And as a result, look at that final phrase in verse 11: “And his disciples believed in him.” Now wait a minute. I thought his disciples already believed in Him. Why did they follow Him if they didn't believe in him? What about the confessions of chapter 1? I think what John is emphasizing here is that the understanding and the faith of these disciples was deepened here.

How? Why? Because they saw what Jesus did. And they recognized through this first sign that Jesus was indeed God's agent of creation. One of the disciples mentioned in verse 11 was John, who in all likelihood, was the author of this Gospel. Do you remember what John told us in verse 3 of chapter 1. Look back to 1:3:

All things were made through him, and without him was not any thing made that was made.

That's what John taught us about the One he calls “the Word” in verse 1. He was God's agent of creation and “all things were made through him”. But also remember what we learn in verse 14 of chapter 1: And the Word became flesh and dwelt among us, and we have seen his glory, glory as of the only Son from the Father, full of grace and truth.

That brothers and sisters, that friends, was the same glory Jesus manifested at the wedding at Cana: and [He] manifested his glory. And his disciples believed in him. God the Son, the Word, through whom the water and sun were made, through whom the seed and soil were made, through whom the vine and the grape were made, through whom came the process of fermentation, this same One, now dwelling in flesh, displayed that same 'creation glory' by (this time) instantly transforming that water into wine.

Jesus is not only the Word, the God who called into being what wasn't. He is also the Winemaker; the God who still transforms what is. Do you know Him in this way? Do you trust Him as such? To trust in Jesus the Winemaker is to trust that the incarnate Word still accomplishes miraculous transformations in our times of need. This is who and this is what this passage is revealing. Has this glory been manifested to you... even this morning?

Sometimes we are afraid of change. We don't like it. We don't want it. Even when there's the possibility things could be better, we stick with what we know. But at other times, all we seek is change. A change of scenery. A change of luck. A change of careers. A change of circum-stances. A change of partners. However you feel this morning, God is calling you to trust him, not simply for change, but even better... for transformation. Change is about swapping or replacing. Transformation is about becoming.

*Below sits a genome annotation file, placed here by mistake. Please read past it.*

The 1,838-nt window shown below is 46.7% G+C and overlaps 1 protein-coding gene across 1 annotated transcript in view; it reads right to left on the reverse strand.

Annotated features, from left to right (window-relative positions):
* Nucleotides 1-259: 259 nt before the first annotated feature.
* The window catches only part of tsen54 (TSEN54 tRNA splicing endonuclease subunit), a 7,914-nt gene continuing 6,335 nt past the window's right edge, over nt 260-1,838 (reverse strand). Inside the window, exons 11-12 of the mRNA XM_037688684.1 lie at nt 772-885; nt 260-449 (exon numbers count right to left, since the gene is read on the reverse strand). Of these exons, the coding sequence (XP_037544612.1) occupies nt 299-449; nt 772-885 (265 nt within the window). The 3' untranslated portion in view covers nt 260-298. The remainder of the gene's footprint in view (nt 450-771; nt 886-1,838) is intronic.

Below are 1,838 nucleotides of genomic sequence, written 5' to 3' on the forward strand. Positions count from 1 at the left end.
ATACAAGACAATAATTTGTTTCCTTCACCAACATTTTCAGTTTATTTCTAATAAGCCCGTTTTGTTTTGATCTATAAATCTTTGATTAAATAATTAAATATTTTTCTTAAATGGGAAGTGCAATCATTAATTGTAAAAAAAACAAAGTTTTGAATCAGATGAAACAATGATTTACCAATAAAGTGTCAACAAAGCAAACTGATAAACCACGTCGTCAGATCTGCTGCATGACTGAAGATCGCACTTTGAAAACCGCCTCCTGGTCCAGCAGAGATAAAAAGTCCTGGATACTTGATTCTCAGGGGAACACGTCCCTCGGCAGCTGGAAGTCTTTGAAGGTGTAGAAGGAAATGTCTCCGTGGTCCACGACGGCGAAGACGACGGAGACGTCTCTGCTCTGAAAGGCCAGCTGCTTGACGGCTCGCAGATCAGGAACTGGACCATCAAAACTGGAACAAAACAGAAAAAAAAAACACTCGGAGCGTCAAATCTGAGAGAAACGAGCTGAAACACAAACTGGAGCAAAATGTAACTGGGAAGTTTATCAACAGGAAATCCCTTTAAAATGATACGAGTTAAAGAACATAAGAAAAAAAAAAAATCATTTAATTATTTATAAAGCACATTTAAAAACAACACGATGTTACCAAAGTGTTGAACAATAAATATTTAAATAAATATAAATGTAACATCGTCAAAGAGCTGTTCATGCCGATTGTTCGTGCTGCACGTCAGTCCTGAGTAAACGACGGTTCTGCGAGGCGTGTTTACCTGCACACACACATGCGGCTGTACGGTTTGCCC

Remember, the Word was the Father's agent of creation. What is he creating or re-creating in your life? In what ways do you long for his transformative power? Please hear me: the One who turned water to wine can also turn...

Your fears... to faith.

Your pain... to purpose.

Your disappointments... to dependence.

Your road blocks... to rest.

Your trials... to testimony.

Your want... to witness.

Your barrenness... to bounty.

Your lack... to opportunity.

Your weakness... to strength.

Your mistakes... to milestone moments.

Your earthly illness... to eternal impact.

Your burned bridges... to healing and wholeness.

Your ordinary life... to an extraordinary channel.

Do you remember the Apostle's goal with this book? John wants to feed our faith with a sound and profound vision of Jesus. Has he done that this morning? All of us need Jesus the Winemaker, don't we? Will you trust him today as God's agent of both creation and re-creation? What do you want him to... not change... but transform?

Because His hour did come, because of the cross, and his resurrection (also “on the third day”) that greatest of all transformations can take place. Think about it: the all-too-common 'water' of a hardened heart, by His power, can be trans-formed into the eternal 'wine' of a soft heart; a soul remade; a redeemed guest not at the wedding John described in Cana, but at the wedding John described in Revelation 19:9: And the angel said to me, “...Blessed are those who are invited to the marriage supper of the Lamb.” Which Lamb? John 1:29... The “Lamb of God who takes away the sin of the world” Let's look to Him this morning with eyes of faith informed by the word!




other sermons in this series

Sep 26


Sep 19